We all know that after 9/11 the Patriot act was constructed to give the U.S.A. more power in combatting Islamic terrorists (the war on terror).

After the fire in the Reichstag in Nazi Germany, the Enabling act ensued which was meant to give Hitler more power to fight (arrest, torture, kill) the communists who were seen as terrorists.

In the U.S.A. too, people could be arrested more easily (especially those who had an Arabic appearance), were tortured (Guantanamo Bay) and killed in faraway lands (think of Afghanistan).

I know a question comparing the U.S.A. and Nazi Germany lies very sensitive but I really can't see any difference in changing the law and using the change for political reasons.

Many people though believe the Nazis put the building themselves on fire, as many people nowadays believe that the 9/11 terrorist attack was a U.S.A. government conspiracy. The F.B.I. knew already four days before the attack what was going to happen. And what to think about W.T.C. number seven? Etc.

Can we say these two situations stand on equal footing? I mean, in both cases the law was changed to get rid, in an easy and authoritarian way, of the so-called terrorists (in these cases, communist and Muslim extremists). New politics ensued. But was the law changed in the same way in both examples?

closed as off-topic by feetwet Jun 20 at 15:34

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The Enabling Act was an amendment to the constitution by which the Reichstag effectively abolished itself - transferring all legislative power to the Chancellor (Adolf Hitler). Given the suppression and intimidation of members of that body it is likely that the law itself was unconstitutional. With this legal facade, the Nazis proceeded to institute a militaristic, undemocratic and illegal regime.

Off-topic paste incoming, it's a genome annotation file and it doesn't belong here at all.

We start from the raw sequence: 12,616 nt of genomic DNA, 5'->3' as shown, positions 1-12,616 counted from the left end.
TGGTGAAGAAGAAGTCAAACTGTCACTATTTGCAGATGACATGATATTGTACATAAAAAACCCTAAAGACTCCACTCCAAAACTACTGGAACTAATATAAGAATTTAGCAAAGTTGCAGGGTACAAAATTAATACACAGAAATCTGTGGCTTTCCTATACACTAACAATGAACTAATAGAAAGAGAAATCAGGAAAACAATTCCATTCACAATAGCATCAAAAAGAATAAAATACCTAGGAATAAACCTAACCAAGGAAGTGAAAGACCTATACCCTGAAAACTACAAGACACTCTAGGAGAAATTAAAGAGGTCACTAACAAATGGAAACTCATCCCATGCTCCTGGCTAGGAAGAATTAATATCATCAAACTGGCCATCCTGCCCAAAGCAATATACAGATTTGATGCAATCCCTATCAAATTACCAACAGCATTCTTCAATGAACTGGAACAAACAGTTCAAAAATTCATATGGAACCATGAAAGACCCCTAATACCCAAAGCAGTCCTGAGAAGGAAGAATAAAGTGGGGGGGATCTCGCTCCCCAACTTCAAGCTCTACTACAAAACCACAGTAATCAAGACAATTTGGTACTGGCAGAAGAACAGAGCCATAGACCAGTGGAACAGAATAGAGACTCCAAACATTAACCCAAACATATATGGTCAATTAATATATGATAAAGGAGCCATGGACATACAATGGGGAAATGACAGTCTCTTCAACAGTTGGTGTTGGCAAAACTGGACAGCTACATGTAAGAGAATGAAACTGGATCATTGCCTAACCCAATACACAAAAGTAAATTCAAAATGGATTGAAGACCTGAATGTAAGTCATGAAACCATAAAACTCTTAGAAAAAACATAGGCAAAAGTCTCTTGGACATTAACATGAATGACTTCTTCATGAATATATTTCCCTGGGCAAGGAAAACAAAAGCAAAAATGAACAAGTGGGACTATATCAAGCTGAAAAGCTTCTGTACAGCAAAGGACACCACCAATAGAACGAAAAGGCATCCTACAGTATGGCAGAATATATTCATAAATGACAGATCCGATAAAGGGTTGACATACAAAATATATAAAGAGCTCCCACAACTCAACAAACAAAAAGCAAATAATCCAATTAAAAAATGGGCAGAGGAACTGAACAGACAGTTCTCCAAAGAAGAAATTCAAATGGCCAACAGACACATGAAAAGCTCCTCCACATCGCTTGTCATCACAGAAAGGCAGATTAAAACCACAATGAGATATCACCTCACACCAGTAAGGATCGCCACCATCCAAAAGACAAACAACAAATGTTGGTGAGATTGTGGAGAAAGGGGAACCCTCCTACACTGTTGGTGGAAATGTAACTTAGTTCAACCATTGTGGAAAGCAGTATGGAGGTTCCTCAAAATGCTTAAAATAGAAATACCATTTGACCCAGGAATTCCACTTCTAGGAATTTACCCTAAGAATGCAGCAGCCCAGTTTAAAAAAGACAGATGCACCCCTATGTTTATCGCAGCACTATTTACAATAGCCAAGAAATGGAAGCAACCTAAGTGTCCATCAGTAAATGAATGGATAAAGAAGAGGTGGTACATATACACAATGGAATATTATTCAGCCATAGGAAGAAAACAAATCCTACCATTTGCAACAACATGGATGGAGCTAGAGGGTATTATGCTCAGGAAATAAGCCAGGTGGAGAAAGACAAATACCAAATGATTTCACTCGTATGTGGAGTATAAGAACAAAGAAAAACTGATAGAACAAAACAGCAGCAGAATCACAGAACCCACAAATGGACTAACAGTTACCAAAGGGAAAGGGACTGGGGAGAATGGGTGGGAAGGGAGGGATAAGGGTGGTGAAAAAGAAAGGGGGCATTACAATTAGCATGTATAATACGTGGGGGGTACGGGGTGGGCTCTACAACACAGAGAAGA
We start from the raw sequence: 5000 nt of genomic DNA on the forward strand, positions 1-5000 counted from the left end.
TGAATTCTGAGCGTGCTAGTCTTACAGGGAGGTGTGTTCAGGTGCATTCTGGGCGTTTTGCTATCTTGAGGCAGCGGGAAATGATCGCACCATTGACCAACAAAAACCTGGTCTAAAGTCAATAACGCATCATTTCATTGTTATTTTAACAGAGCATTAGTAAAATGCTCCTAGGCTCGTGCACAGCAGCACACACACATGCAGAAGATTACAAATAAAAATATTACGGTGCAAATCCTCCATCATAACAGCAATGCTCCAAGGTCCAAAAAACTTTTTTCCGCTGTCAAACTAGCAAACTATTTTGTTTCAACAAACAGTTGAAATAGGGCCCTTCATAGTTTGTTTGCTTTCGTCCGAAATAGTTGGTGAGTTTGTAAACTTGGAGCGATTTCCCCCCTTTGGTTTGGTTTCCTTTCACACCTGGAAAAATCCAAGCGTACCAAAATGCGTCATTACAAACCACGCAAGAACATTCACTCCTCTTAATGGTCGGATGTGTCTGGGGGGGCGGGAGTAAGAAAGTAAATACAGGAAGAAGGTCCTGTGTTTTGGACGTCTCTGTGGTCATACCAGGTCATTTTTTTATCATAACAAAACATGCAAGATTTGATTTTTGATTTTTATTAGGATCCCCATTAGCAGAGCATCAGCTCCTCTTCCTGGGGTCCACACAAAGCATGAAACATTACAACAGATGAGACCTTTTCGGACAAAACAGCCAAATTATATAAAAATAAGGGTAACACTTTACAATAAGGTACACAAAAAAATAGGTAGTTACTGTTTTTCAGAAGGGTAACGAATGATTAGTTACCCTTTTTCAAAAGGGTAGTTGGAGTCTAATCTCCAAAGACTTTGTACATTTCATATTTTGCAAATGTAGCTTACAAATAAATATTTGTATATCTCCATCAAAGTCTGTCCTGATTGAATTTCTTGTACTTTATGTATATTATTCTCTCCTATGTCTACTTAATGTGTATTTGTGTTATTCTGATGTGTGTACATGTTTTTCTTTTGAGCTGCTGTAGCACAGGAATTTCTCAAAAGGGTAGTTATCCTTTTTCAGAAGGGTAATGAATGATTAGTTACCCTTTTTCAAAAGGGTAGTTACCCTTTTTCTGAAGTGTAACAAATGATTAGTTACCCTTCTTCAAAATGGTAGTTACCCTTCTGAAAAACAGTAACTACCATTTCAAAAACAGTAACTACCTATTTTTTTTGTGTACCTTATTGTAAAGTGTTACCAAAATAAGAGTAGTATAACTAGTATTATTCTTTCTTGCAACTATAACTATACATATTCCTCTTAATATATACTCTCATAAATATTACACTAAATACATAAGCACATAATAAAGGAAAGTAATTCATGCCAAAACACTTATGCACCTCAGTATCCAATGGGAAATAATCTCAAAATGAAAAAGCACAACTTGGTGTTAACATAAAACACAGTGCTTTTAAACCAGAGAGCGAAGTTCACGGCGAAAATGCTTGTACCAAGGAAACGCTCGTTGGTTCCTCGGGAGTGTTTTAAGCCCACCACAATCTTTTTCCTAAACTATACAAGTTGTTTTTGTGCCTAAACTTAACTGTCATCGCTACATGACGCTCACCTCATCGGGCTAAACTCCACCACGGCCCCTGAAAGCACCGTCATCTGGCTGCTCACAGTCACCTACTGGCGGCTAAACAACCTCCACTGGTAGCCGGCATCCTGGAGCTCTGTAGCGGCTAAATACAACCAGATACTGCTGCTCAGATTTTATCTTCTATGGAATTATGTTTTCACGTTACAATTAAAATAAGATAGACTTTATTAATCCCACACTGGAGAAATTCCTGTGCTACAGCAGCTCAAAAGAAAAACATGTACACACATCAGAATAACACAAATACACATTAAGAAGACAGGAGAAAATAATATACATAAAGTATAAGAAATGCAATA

The Patriot Act did not amend the constitution and is subject to all the constitutional constraints on legislative and executive power. It delegated powers to the President that were within the constitutional power of the congress to so delegate. In particular, it did not in any way transfer legislative power to the executive; that would be unconstitutional. Further, it did not purport to put the powers of either branch beyond judicial review.

  • But in both cases, the acts were meant to give more possibilities to those in power to combat a supposed opponent [communists, extremists, Islamic extremist, who are (were) both supposed to be a threat to society]. – descheleschilder Jun 20 at 8:36
  • @descheleschilder “why” is a political question, not a legal one – Dale M Jun 20 at 9:58
  • Where do I ask "Why?". – descheleschilder Jun 20 at 11:16
  • What an Act was “meant” to do is a political question - what it “does” is a legal one – Dale M Jun 20 at 11:17
  • In both cases, one can speak of a change in the law to the advantage of those in power (Bush's administration, Hitler and his criminal friends). And in both cases, the citizens are told that it's for their own good ("Wir wollen euch schutzen von dieses Gefahr"", "We want to protect you from these dangers".) – descheleschilder Jun 20 at 11:23

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